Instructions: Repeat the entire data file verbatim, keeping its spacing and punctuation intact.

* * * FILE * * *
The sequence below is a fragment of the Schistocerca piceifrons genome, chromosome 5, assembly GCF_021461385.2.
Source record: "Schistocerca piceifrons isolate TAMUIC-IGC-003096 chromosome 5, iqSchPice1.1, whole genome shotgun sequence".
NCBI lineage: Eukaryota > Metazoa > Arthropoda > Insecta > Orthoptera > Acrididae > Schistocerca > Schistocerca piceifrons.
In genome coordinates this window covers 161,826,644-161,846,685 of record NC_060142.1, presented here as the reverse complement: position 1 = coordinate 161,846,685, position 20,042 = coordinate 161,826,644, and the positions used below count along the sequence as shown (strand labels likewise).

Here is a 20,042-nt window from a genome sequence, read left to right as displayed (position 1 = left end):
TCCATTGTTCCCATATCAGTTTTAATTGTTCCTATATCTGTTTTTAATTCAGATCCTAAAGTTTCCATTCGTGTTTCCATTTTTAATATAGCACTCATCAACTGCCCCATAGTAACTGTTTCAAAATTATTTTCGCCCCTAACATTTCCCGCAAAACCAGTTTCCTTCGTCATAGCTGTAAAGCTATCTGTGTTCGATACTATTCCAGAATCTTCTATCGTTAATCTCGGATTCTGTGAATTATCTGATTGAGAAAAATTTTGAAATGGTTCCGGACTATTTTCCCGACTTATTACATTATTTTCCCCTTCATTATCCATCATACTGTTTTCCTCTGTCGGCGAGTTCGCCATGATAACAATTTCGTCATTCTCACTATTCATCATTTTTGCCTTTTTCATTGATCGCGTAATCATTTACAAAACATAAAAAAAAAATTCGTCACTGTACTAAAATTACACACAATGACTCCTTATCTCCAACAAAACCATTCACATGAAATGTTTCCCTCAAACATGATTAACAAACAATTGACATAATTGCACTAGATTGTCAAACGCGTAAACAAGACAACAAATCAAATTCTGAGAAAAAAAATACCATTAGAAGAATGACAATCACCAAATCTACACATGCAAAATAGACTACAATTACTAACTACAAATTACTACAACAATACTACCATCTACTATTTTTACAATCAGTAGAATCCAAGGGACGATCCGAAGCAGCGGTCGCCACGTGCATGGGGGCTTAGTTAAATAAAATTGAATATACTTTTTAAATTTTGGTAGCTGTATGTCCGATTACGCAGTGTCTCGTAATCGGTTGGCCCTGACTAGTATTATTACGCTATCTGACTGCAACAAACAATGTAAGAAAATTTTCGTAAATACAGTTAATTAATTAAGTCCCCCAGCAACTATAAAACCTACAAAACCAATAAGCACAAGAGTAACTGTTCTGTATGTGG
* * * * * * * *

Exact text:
The sequence below is a fragment of the Schistocerca piceifrons genome, chromosome 5, assembly GCF_021461385.2.
Source record: "Schistocerca piceifrons isolate TAMUIC-IGC-003096 chromosome 5, iqSchPice1.1, whole genome shotgun sequence".
NCBI lineage: Eukaryota > Metazoa > Arthropoda > Insecta > Orthoptera > Acrididae > Schistocerca > Schistocerca piceifrons.
In genome coordinates this window covers 161,826,644-161,846,685 of record NC_060142.1, presented here as the reverse complement: position 1 = coordinate 161,846,685, position 20,042 = coordinate 161,826,644, and the positions used below count along the sequence as shown (strand labels likewise).

Here is a 20,042-nt window from a genome sequence, read left to right as displayed (position 1 = left end):
TCCATTGTTCCCATATCAGTTTTAATTGTTCCTATATCTGTTTTTAATTCAGATCCTAAAGTTTCCATTCGTGTTTCCATTTTTAATATAGCACTCATCAACTGCCCCATAGTAACTGTTTCAAAATTATTTTCGCCCCTAACATTTCCCGCAAAACCAGTTTCCTTCGTCATAGCTGTAAAGCTATCTGTGTTCGATACTATTCCAGAATCTTCTATCGTTAATCTCGGATTCTGTGAATTATCTGATTGAGAAAAATTTTGAAATGGTTCCGGACTATTTTCCCGACTTATTACATTATTTTCCCCTTCATTATCCATCATACTGTTTTCCTCTGTCGGCGAGTTCGCCATGATAACAATTTCGTCATTCTCACTATTCATCATTTTTGCCTTTTTCATTGATCGCGTAATCATTTACAAAACATAAAAAAAAAATTCGTCACTGTACTAAAATTACACACAATGACTCCTTATCTCCAACAAAACCATTCACATGAAATGTTTCCCTCAAACATGATTAACAAACAATTGACATAATTGCACTAGATTGTCAAACGCGTAAACAAGACAACAAATCAAATTCTGAGAAAAAAAATACCATTAGAAGAATGACAATCACCAAATCTACACATGCAAAATAGACTACAATTACTAACTACAAATTACTACAACAATACTACCATCTACTATTTTTACAATCAGTAGAATCCAAGGGACGATCCGAAGCAGCGGTCGCCACGTGCATGGGGGCTTAGTTAAATAAAATTGAATATACTTTTTAAATTTTGGTAGCTGTATGTCCGATTACGCAGTGTCTCGTAATCGGTTGGCCCTGACTAGTATTATTACGCTATCTGACTGCAACAAACAATGTAAGAAAATTTTCGTAAATACAGTTAATTAATTAAGTCCCCCAGCAACTATAAAACCTACAAAACCAATAAGCACAAGAGTAACTGTTCTGTATGTGG